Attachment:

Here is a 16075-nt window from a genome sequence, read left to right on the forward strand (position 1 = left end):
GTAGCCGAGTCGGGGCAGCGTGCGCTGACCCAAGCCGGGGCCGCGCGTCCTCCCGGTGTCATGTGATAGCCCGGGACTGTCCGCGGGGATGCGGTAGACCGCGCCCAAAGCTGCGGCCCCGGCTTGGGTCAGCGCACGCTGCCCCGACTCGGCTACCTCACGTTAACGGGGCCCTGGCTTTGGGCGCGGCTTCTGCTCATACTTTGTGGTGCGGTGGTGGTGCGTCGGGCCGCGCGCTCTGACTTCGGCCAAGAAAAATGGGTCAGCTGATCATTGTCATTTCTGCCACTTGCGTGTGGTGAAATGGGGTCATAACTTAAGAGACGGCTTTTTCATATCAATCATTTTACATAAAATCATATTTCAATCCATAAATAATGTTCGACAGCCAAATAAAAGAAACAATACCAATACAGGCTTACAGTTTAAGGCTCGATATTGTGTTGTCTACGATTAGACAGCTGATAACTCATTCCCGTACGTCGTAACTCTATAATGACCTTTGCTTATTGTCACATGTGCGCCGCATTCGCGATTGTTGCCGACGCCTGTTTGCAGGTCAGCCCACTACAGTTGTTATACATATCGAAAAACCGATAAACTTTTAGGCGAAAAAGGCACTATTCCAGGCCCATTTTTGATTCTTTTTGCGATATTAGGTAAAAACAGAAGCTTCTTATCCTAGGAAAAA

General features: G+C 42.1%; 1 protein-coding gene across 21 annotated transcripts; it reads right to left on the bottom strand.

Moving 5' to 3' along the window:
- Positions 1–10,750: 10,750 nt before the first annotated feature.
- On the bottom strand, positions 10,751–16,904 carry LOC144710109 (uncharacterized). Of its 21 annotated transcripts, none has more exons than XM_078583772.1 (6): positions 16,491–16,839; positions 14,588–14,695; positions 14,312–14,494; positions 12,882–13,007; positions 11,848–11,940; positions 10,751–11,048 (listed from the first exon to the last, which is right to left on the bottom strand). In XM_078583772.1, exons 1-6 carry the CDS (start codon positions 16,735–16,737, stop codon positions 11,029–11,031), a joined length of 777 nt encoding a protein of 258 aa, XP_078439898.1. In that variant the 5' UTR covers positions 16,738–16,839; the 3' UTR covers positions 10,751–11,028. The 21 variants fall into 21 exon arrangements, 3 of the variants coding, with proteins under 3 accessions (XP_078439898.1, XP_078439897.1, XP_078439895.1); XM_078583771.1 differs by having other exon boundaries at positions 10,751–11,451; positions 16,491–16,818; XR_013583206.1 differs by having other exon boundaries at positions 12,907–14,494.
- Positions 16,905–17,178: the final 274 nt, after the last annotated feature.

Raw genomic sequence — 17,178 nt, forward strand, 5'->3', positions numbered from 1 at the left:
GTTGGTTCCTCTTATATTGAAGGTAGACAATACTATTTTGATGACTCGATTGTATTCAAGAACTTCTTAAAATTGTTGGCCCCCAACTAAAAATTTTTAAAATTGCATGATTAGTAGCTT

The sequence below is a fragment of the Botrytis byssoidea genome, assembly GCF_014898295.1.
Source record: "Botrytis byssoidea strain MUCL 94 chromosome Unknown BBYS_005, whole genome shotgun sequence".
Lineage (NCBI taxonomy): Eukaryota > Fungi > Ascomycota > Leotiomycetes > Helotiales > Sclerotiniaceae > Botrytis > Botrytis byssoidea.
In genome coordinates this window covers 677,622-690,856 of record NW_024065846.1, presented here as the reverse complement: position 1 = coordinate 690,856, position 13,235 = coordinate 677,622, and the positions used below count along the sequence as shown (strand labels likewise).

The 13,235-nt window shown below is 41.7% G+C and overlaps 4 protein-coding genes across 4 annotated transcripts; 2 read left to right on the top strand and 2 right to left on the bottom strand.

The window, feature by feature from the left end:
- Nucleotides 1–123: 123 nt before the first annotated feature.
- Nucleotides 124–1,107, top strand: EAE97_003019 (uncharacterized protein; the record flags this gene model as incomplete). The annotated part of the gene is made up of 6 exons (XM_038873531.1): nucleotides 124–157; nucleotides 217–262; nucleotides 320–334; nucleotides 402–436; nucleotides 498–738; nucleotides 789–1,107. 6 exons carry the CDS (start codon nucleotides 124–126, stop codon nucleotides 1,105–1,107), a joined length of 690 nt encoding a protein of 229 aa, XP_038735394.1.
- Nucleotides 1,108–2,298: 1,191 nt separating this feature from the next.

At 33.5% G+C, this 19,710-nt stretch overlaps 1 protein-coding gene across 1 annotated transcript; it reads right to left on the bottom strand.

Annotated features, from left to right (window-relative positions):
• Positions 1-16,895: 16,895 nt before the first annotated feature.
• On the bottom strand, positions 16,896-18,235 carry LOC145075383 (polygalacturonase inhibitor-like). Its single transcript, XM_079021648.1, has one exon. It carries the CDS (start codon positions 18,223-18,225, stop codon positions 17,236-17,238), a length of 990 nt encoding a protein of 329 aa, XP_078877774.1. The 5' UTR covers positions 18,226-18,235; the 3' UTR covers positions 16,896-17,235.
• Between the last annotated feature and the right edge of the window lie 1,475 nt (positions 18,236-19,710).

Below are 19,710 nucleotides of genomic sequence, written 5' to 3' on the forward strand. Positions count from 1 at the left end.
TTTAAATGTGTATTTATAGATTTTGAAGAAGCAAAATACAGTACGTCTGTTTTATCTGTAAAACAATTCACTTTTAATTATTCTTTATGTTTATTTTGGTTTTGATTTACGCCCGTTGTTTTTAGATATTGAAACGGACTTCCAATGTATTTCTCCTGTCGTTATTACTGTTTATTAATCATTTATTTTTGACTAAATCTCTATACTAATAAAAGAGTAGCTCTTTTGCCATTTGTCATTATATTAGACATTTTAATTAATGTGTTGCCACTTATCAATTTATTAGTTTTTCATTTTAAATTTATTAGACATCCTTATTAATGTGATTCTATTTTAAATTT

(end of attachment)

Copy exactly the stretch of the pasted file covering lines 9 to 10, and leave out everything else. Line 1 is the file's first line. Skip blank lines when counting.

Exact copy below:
GTTGGTTCCTCTTATATTGAAGGTAGACAATACTATTTTGATGACTCGATTGTATTCAAGAACTTCTTAAAATTGTTGGCCCCCAACTAAAAATTTTTAAAATTGCATGATTAGTAGCTT

The sequence below is a fragment of the Botrytis byssoidea genome, assembly GCF_014898295.1.